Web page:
Although a court should draw all inferences from the supporting records submitted by the nonmoving party, the mere existence of a factual dispute, by itself, is not sufficient to bar summary judgment. See Anderson v. Liberty Lobby, Inc., 477 U.S. 242, 247-48, 106 S.Ct. 2505, 2510, 91 L.Ed. 2d 202 (1986). To be material, the factual assertion must be capable of affecting the substantive outcome of the litigation; to be genuine, the issue must be supported by sufficient admissible evidence that a reasonable trier-of-fact could find for the nonmoving party. Laningham v. U.S. Navy, 813 F.2d 1236, 1242-43 (D.C. Cir. 1987); Liberty Lobby, 477 U.S. at 251-52, 106 S.Ct. 2505 (the court must determine "whether the evidence presents a sufficient disagreement to require submission to a jury or whether it is so one-sided that one party must prevail as a matter of law"). "If the evidence is merely colorable, or is not sufficiently probative, summary judgment may be granted." Liberty Lobby, 477 U.S. at 249-50, 106 S.Ct. 2505 (internal citations omitted). "Mere allegations or denials of the adverse party's pleading are not enough to prevent the issuance of summary judgment." Williams v. Callaghan, 938 F. Supp. 46, 49 (D.D.C. 1996). The adverse party "must do more than simply show that there is some metaphysical doubt as to the material facts." Matsushita Elec. Indus. Co. v. Zenith Radio Corp., 475 U.S. 574, 586, 106 S.Ct. 1348, 1356, 89 L.Ed. 2d 538 (1986). Instead, while the movant bears the initial responsibility of identifying those portions of the record that demonstrate the absence of a genuine issue of material fact, the burden shifts to the non-movant to "come forward with 'specific facts showing that there is a genuine issue for trial.'" Id. at 587, 106 S.Ct. 1348 (citing Fed. R. Civ. P. 56(e)) (emphasis in original).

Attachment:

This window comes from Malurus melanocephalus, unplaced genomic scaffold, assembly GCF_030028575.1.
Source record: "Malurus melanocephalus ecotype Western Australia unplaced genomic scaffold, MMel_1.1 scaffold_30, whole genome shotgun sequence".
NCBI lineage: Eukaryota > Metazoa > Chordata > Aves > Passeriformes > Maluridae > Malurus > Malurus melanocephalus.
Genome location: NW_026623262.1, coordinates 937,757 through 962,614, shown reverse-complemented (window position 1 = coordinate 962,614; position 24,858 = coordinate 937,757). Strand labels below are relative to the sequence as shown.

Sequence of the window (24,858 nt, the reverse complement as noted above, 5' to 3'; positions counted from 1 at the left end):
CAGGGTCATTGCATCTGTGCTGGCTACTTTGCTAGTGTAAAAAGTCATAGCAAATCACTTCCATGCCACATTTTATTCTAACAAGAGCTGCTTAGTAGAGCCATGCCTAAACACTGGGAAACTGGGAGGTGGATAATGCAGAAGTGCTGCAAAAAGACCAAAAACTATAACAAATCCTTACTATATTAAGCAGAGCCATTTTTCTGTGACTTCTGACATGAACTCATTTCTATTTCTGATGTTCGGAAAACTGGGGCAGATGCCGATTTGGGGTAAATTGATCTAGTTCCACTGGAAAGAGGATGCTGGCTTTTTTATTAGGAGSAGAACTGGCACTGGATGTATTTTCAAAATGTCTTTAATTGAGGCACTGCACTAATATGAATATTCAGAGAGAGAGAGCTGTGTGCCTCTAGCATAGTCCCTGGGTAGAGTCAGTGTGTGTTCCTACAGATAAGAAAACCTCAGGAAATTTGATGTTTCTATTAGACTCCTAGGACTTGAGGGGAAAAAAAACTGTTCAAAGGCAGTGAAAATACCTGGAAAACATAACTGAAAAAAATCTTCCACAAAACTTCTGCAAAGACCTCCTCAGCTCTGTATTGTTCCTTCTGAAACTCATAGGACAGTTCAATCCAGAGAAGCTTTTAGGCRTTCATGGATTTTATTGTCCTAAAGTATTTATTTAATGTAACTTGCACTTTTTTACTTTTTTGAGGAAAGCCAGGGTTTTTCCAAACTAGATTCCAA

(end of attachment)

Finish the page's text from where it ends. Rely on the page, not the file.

C. Federal Rule of Civil Procedure 56(f)
Summary judgment "ordinarily 'is proper only after the plaintiff has been given adequate time for discovery.'" Americable Int'l, Inc. v. Dep't of Navy, 129 F.3d 1271, 1274 (D.C. Cir. 1997) (quoting First Chicago Int'l v. United Exch. Co., 836 F.2d 1375, 1380 (D.C. Cir. 1988)). Under Federal Rule of Civil Procedure 56(f), a court "may deny a motion for summary judgment or order a continuance to permit discovery if the party opposing the motion adequately explains why, at that timepoint, it cannot present by affidavit facts needed to defeat the motion." Strang v. United States Arms Control & Disarmament Agency, 864 F.2d 859, 861 (D.C. Cir. 1989); Londrigan v. Fed. Bureau of Investigation, 670 F.2d 1164, 1175 (D.C. Cir. 1981). "[T]he purpose of Rule 56(f) is to prevent 'railroading' the non-moving party through a premature motion for summary judgment before the non-moving party has had the opportunity to make full discovery." Dickens v. Whole Foods Market Group, Inc., Civ. No. 01-1054, 2003 WL 21486821, at *2 n.5 (D.D.C. Mar. 18, 2003) (citing Celotex Corp., 477 U.S. at 326, 106 S.Ct. 2548). The district court has discretion in determining whether it should permit additional discovery before the motion for summary judgment is resolved. Stella v. Mineta, 284 F.3d 135, 147 (D.C. Cir. 2002).